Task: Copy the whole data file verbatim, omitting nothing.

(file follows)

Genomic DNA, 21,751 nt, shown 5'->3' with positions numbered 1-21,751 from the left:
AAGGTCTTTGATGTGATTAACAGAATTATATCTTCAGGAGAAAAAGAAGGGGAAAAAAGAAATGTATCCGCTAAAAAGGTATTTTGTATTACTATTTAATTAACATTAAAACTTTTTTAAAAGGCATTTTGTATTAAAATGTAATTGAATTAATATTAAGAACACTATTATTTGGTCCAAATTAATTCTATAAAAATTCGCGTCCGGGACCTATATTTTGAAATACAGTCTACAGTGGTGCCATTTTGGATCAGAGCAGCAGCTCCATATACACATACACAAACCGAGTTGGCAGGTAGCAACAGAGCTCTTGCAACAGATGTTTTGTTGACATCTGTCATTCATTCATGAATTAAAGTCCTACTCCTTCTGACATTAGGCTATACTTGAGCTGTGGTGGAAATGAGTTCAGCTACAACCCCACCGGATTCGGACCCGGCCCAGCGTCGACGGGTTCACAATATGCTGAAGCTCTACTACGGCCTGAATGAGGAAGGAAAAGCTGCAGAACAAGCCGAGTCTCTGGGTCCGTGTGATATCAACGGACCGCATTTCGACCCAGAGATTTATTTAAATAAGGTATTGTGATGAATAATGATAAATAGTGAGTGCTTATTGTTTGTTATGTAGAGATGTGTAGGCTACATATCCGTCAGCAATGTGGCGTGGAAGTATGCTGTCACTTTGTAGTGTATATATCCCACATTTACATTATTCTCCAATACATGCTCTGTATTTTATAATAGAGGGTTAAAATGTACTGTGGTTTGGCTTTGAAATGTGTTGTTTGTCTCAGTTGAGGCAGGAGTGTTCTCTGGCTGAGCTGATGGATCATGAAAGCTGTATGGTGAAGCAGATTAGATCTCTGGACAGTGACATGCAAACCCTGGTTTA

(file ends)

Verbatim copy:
Genomic DNA, 21,751 nt, shown 5'->3' with positions numbered 1-21,751 from the left:
AAGGTCTTTGATGTGATTAACAGAATTATATCTTCAGGAGAAAAAGAAGGGGAAAAAAGAAATGTATCCGCTAAAAAGGTATTTTGTATTACTATTTAATTAACATTAAAACTTTTTTAAAAGGCATTTTGTATTAAAATGTAATTGAATTAATATTAAGAACACTATTATTTGGTCCAAATTAATTCTATAAAAATTCGCGTCCGGGACCTATATTTTGAAATACAGTCTACAGTGGTGCCATTTTGGATCAGAGCAGCAGCTCCATATACACATACACAAACCGAGTTGGCAGGTAGCAACAGAGCTCTTGCAACAGATGTTTTGTTGACATCTGTCATTCATTCATGAATTAAAGTCCTACTCCTTCTGACATTAGGCTATACTTGAGCTGTGGTGGAAATGAGTTCAGCTACAACCCCACCGGATTCGGACCCGGCCCAGCGTCGACGGGTTCACAATATGCTGAAGCTCTACTACGGCCTGAATGAGGAAGGAAAAGCTGCAGAACAAGCCGAGTCTCTGGGTCCGTGTGATATCAACGGACCGCATTTCGACCCAGAGATTTATTTAAATAAGGTATTGTGATGAATAATGATAAATAGTGAGTGCTTATTGTTTGTTATGTAGAGATGTGTAGGCTACATATCCGTCAGCAATGTGGCGTGGAAGTATGCTGTCACTTTGTAGTGTATATATCCCACATTTACATTATTCTCCAATACATGCTCTGTATTTTATAATAGAGGGTTAAAATGTACTGTGGTTTGGCTTTGAAATGTGTTGTTTGTCTCAGTTGAGGCAGGAGTGTTCTCTGGCTGAGCTGATGGATCATGAAAGCTGTATGGTGAAGCAGATTAGATCTCTGGACAGTGACATGCAAACCCTGGTTTA